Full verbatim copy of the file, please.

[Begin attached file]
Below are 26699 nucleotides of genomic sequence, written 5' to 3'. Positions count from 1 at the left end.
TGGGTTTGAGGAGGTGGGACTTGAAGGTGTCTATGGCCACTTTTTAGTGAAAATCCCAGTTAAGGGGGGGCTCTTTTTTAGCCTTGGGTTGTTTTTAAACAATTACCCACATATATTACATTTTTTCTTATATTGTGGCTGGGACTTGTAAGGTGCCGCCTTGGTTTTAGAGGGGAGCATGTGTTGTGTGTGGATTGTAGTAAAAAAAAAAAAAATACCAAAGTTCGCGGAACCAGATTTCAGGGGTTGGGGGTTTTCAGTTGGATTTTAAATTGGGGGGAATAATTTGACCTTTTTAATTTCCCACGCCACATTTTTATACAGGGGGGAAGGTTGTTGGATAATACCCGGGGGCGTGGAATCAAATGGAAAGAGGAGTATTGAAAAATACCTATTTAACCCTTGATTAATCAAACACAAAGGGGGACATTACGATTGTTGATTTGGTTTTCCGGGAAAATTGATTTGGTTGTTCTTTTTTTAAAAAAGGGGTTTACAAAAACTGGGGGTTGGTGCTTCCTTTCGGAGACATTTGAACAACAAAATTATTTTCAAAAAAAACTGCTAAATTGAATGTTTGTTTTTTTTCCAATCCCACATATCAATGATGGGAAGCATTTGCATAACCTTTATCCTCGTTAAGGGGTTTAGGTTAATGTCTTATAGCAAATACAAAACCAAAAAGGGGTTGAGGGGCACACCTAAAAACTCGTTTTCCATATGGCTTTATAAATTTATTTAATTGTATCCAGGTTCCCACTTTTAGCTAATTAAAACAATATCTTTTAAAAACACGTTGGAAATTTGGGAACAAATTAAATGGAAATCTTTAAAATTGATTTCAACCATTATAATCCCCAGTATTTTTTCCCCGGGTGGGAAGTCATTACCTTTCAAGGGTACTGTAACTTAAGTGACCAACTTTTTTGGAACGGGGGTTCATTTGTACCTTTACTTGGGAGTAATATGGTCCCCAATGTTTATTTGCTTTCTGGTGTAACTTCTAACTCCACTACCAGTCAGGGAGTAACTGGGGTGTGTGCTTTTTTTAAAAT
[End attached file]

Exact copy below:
Below are 26699 nucleotides of genomic sequence, written 5' to 3'. Positions count from 1 at the left end.
TGGGTTTGAGGAGGTGGGACTTGAAGGTGTCTATGGCCACTTTTTAGTGAAAATCCCAGTTAAGGGGGGGCTCTTTTTTAGCCTTGGGTTGTTTTTAAACAATTACCCACATATATTACATTTTTTCTTATATTGTGGCTGGGACTTGTAAGGTGCCGCCTTGGTTTTAGAGGGGAGCATGTGTTGTGTGTGGATTGTAGTAAAAAAAAAAAAAATACCAAAGTTCGCGGAACCAGATTTCAGGGGTTGGGGGTTTTCAGTTGGATTTTAAATTGGGGGGAATAATTTGACCTTTTTAATTTCCCACGCCACATTTTTATACAGGGGGGAAGGTTGTTGGATAATACCCGGGGGCGTGGAATCAAATGGAAAGAGGAGTATTGAAAAATACCTATTTAACCCTTGATTAATCAAACACAAAGGGGGACATTACGATTGTTGATTTGGTTTTCCGGGAAAATTGATTTGGTTGTTCTTTTTTTAAAAAAGGGGTTTACAAAAACTGGGGGTTGGTGCTTCCTTTCGGAGACATTTGAACAACAAAATTATTTTCAAAAAAAACTGCTAAATTGAATGTTTGTTTTTTTTCCAATCCCACATATCAATGATGGGAAGCATTTGCATAACCTTTATCCTCGTTAAGGGGTTTAGGTTAATGTCTTATAGCAAATACAAAACCAAAAAGGGGTTGAGGGGCACACCTAAAAACTCGTTTTCCATATGGCTTTATAAATTTATTTAATTGTATCCAGGTTCCCACTTTTAGCTAATTAAAACAATATCTTTTAAAAACACGTTGGAAATTTGGGAACAAATTAAATGGAAATCTTTAAAATTGATTTCAACCATTATAATCCCCAGTATTTTTTCCCCGGGTGGGAAGTCATTACCTTTCAAGGGTACTGTAACTTAAGTGACCAACTTTTTTGGAACGGGGGTTCATTTGTACCTTTACTTGGGAGTAATATGGTCCCCAATGTTTATTTGCTTTCTGGTGTAACTTCTAACTCCACTACCAGTCAGGGAGTAACTGGGGTGTGTGCTTTTTTTAAAAT